Being a better ally: March discussion recap.

If we agree that diversity matters in science, then it’s also important we talk about how to get there. A critical part of that is learning how to be an ally for underrepresented groups – and this was the topic of our March DiversityJC.

What does being an ally really mean? I think a good ally:

  1. Recognizes their own privilege* and takes responsibility for it.
  2. Calls out behavior and issues, speaks up – but never over.
  3. Knows how to listen.
  4. Sees it as a personal responsibility to educate themselves on the issues around the underrepresented group they hope to work with.
  5. Is ok with being wrong, can apologize when that happens, and then move forward.
  6. Knows ‘ally’ is a verb.

In addition, Judy Booth (@BotanoCan) noted a simple way we can act as allies..

…and Ian Street (@IHStreet) reminded us that allies don’t take on that title themselves. It is not a self-proclaimed identity. We can aspire to be allies, we can want to operate in solidarity with, but we don’t get to call ourselves an ally. More on what it means to be an ally available here, here, here, here, and all the resources here.

Ian Street (@IHStreet)  also got to the more nuanced difficulty in identifying situations where we need to call out behavior or language. This can be challenging, as our privilege means those situations don’t affect us and therefore aren’t always visible to us. While it isn’t our ‘fault’ we are less aware, it is our responsibility to educate ourselves on the issues and learn to see those situations – either by reading, connecting with others on social media, or talking about them with people in those groups. That is, actually, how having a black friend can make you less racist.

However, it can also be challenging to navigate this if speaking up is difficult for us all by itself, if we’re more introverted. It’s also tough if we’re more junior scientists. Calling out a culture or a senior scientist can have real ramifications. For that reason, we need allies at all institutional levels, who are educated and willing to speak up. In addition, we can think of other ways to act as allies:

Ian also had another idea:

But others disagreed.

Moreover, if we choose to leave a field because it’s not diverse, it’s just as likely another white het/cis person make will take our place – potentially one less educated and ready to enact change. Plus, I really feel the issue is in changing the societal structures within our fields, and the responsibility should be with institutions to 1) recruit deeper applicant pools, and 2) retain and support more diverse employees. If we simply vacate the field, this doesn’t ensure that happens, and it seems (to me) to absolve those institutions of those responsibilities.

What we can do is choose to take our skills and experience to those institutions committed to making change –

 

Finally, it is really vital we know being an ally isn’t going to be warm fuzzies all the time. To be an ally, you also need to understand that you’ll be uncomfortable at times, you will make mistakes and say the wrong thing. Also, people are going to be angry when you move into these spaces – and they often have a right to be. As we know, bias and discrimination can impact not only our personal lives, but also so much of our careers as well, from letters of recommendation to our representation in the field, even in student evaluations. Being aware of the discrimination you face every day, and that it has nothing to do with you skills and talent and everything to do with things you can’t change, is really really frustrating. People get angry.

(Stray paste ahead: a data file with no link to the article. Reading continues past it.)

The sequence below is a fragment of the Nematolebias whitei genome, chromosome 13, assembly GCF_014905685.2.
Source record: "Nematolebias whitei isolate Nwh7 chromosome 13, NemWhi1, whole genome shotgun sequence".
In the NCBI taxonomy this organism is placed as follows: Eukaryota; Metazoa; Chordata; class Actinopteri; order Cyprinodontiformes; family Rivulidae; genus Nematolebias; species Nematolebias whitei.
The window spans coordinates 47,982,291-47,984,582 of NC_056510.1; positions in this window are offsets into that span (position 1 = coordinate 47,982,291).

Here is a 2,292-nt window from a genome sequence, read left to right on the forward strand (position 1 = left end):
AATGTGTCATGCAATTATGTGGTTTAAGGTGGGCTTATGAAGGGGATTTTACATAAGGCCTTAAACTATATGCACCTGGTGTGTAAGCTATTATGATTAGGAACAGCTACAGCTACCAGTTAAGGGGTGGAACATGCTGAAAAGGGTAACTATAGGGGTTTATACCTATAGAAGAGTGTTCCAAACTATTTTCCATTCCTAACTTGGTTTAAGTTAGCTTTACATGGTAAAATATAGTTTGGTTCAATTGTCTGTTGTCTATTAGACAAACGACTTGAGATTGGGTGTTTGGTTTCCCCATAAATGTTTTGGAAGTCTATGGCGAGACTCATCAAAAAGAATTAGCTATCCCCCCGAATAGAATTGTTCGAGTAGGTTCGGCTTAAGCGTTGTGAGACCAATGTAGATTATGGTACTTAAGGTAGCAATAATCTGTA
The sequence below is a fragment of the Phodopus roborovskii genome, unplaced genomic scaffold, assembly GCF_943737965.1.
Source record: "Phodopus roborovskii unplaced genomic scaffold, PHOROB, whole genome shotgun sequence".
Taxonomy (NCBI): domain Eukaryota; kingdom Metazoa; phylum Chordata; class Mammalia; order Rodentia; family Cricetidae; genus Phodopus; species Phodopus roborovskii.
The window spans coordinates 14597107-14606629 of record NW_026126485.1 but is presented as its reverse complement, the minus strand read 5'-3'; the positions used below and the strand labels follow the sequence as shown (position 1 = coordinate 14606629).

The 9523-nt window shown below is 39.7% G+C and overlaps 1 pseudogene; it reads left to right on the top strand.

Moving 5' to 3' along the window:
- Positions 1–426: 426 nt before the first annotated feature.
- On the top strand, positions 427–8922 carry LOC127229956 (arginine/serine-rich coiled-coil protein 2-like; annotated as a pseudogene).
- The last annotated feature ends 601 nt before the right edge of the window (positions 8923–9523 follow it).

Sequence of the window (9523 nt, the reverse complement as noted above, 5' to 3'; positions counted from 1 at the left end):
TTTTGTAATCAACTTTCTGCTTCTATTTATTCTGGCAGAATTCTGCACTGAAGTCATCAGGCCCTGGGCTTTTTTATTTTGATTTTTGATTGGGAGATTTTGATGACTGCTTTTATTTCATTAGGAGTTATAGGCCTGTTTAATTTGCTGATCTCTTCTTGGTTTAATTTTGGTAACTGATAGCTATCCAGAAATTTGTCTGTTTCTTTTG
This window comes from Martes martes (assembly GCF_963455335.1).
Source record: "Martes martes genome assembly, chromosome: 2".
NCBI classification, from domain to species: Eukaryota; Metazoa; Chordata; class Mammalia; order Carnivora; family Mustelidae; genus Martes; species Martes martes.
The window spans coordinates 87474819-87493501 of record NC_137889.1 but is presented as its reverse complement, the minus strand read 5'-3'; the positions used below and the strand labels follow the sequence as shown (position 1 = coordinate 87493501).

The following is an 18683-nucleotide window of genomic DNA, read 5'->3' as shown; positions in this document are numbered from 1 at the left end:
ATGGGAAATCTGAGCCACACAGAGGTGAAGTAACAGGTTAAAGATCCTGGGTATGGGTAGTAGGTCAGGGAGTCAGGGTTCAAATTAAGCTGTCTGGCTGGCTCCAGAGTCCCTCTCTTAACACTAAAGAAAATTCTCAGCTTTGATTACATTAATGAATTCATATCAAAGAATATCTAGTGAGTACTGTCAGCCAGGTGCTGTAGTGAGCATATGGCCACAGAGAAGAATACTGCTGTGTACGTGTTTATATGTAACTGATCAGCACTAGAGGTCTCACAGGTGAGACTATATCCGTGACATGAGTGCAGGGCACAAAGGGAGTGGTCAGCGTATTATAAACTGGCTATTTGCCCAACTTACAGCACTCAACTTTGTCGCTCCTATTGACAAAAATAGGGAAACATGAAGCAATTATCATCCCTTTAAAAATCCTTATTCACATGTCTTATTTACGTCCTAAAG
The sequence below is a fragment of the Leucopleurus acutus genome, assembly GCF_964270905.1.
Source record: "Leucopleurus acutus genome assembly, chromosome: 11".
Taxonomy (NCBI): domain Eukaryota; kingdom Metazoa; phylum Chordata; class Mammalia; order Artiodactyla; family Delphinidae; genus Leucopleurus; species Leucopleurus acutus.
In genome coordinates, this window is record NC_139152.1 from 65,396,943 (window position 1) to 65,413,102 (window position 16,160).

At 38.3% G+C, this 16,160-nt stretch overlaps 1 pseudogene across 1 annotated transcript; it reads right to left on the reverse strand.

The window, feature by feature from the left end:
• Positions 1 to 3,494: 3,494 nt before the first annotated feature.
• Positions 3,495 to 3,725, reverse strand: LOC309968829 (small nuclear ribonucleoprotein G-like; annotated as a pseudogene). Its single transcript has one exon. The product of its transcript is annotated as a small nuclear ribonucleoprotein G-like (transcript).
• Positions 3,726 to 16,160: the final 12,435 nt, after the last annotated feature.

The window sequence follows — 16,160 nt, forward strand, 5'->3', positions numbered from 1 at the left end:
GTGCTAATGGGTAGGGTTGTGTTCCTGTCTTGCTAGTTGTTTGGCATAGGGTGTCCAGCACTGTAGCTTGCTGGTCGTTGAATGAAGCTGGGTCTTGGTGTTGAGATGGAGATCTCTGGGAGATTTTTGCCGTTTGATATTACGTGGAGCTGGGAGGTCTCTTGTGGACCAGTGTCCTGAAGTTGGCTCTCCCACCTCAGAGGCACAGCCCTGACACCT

Another of the most difficult things is that acting in solidarity with does not means there may be LGBTQ+ or POC or women-only spaces that are less welcoming to you, even when you’re an excellent ally. We must understand that, until we are actually in the post-racial, post-patriarchal, post-homophobia, post-etc society, those spaces need to exist, and not  take it personally when we are, for once, excluded.

As an example of how this shouldn’t happen, in the year before I arrived, some female grad students at Princeton decided to have a women in science sleepover, women only. The male grad students were very hurt they weren’t invited, and responded with anger. As a result, at almost every meeting on women in science I attended at Princeton, someone always asked “what about the men?

The reason these spaces are tough is because as white, cis-gendered, heterosexual people, we have been allowed in and felt safe in every space we want to access. When we are first excluded, it can feel hurtful or insulting. We need to learn it is neither, and that other groups feel that way regularly – it’s a white, male, cis/het world, people.

Thank you to everyone who participated in the ally discussion or followed along! Feel free to add thoughts in the comments!

 

Emily (@DrEmilySKlein)
Ian (@IHStreet)
Doctor PMS (@Doctor_PMS)

 

* Important! Privilege means you won’t experience something (racism, misogyny, homophobia, Islamaphobia, etc, and how they translate into our daily lives) usually because of something you have no control over – your skin, gender, sexual orientation – but also things you do but should be your choice – your religion or wealth. It does not mean you’ve had it easy, or haven’t experienced discrimination in another way.

 

 

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